One way to accumulate funds for retirement is to purchase an annuity. Annuities are somewhat similar to IRAs and 401(k) plans in that they allow for the accumulation and growth of funds over time and offer certain tax advantages. You can make withdrawals from an annuity at any time, although you may incur penalties for early withdrawals.
An annuity is an investment product sold by insurance companies. With an annuity, you typically agree to send the insurance ompany a specific amount of money in regular installments for a designated period of time, often until you reach retirement age. At the end of the time frame, the product "annuitizes," meaning you stop making payments and begin to receive the amount of your investment, plus any accumulated earnings. Annuities may be fixed, meaning you are guaranteed to receive a specific, predetermined return on your investment. They may also be variable, meaning the amount you receive will depend upon the performance of a separate investment account.
The minimum age at which you can begin to make withdrawals from an annuity without incurring a penalty is 59 1/2. When you begin to receive payments on or after that age, you may choose to take the money as a lump sum or select from a number of different payment options. These can range from receiving relatively large installments for a short period of time or smaller installments that last for the rest of your life. While earnings grow on a tax-deferred basis during the accumulation phase, you'll likely be required to pay taxes when you begin to receive payments.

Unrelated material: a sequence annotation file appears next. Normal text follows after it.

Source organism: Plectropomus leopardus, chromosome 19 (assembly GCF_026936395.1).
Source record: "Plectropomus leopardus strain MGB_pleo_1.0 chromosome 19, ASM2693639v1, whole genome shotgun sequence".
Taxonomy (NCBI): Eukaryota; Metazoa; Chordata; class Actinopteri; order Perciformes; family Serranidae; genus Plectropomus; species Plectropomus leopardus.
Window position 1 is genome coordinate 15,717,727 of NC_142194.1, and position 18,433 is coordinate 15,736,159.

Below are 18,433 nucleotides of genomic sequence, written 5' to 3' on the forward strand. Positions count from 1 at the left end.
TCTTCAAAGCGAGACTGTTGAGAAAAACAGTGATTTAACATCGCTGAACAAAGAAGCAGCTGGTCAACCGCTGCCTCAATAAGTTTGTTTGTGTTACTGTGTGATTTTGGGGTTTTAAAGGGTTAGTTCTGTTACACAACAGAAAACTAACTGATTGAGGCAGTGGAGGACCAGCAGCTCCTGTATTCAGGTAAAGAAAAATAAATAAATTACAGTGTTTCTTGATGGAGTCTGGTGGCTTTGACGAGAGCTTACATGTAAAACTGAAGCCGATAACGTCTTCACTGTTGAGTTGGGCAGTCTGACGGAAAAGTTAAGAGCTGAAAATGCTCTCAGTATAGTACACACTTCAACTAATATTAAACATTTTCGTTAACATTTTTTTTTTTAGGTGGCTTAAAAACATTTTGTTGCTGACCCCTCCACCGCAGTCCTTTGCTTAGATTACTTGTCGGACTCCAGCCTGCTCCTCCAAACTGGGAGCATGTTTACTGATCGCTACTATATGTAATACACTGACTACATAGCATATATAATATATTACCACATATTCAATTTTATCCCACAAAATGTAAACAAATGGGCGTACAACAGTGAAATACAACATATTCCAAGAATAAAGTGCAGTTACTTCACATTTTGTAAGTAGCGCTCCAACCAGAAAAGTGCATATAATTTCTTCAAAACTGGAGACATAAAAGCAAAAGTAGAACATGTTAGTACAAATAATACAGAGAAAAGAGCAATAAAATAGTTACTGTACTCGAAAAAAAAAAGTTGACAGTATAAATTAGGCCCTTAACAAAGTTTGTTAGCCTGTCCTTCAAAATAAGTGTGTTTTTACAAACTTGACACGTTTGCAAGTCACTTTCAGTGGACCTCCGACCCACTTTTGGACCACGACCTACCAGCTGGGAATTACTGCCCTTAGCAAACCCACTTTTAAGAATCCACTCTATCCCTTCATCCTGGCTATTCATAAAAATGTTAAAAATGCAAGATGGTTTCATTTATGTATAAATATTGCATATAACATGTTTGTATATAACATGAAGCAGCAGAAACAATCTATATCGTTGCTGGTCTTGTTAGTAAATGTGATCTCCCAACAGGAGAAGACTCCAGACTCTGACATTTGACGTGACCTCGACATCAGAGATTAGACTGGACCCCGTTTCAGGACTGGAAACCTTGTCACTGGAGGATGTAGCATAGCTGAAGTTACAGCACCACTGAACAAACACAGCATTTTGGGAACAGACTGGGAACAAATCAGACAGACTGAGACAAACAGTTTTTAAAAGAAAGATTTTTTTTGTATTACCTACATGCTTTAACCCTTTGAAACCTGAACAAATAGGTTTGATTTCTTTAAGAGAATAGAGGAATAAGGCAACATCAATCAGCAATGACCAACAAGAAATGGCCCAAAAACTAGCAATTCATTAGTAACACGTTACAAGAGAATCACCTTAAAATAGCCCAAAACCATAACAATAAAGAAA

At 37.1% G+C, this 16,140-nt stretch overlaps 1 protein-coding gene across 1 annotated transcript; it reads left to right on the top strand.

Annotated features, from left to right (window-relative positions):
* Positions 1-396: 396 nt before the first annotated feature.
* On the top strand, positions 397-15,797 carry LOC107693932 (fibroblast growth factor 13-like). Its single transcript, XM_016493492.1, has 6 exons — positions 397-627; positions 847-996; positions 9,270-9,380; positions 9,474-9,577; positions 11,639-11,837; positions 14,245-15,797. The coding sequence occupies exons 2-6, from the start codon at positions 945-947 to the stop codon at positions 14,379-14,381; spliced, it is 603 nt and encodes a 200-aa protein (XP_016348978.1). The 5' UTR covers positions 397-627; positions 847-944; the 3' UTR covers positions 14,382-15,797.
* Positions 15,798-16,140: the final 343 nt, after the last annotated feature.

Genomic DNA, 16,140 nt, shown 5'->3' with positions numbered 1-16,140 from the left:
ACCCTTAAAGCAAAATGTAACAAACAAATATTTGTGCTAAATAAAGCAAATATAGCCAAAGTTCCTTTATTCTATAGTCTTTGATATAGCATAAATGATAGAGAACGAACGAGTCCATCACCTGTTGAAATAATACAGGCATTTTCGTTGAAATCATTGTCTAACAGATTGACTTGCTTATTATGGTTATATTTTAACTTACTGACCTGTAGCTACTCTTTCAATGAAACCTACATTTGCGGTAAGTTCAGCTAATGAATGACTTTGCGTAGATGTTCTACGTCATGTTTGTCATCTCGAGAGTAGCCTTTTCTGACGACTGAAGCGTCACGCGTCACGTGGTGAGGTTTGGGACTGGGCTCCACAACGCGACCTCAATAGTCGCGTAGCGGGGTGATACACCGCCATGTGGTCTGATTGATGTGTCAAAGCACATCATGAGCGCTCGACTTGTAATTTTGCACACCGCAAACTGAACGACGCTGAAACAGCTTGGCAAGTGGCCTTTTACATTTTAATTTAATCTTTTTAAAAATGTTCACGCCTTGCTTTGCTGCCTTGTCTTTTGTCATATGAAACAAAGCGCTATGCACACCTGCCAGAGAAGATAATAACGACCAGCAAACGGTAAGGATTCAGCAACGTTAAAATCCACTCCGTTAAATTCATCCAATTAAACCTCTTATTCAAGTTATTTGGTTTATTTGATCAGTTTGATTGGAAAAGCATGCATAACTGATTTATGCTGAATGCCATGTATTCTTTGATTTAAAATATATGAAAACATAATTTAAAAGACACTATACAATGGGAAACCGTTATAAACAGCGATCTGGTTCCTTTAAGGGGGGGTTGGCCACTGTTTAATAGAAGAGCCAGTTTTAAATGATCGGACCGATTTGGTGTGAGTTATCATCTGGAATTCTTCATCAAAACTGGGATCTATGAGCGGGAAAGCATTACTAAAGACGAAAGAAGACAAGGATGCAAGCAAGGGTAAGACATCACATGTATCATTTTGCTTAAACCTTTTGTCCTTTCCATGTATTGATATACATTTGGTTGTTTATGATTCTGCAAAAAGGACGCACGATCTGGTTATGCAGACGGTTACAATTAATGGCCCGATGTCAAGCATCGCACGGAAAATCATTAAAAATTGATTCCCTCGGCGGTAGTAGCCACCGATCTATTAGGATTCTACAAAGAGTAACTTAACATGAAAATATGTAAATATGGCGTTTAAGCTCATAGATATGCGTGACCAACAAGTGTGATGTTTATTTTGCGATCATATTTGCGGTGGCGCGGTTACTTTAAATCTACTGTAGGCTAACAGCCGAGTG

You can also make withdrawals from an annuity prior to reaching age 59 1/2. However, because annuities are designed to be retirement-income products, the penalties for premature withdrawals are rather severe. You'll be assessed an immediate 10 percent penalty on the amount of the withdrawal and be required to pay taxes on the amount of withdrawn earnings. The insurance company may also assess its own separate surrender charges, which are fees the company levies for withdrawals made before maturity. The surrender charges are calculated as a percentage of the withdrawal amount, with the percentage generally being higher in the earlier years of the contract.
Annuity owners can make premature withdrawals without incurring the 10 percent penalty in certain situations, such as when incurring substantial unreimbursed medical expenses, divorce or disability, although any earnings received may be taxable. The annuity owner can also avoid penalization if he receives the money in what the IRS refers to as "substantially equal periodic payments," such as when an early retiree begins to receive equal monthly installments for the rest of his life, as opposed to taking a lump-sum withdrawal.
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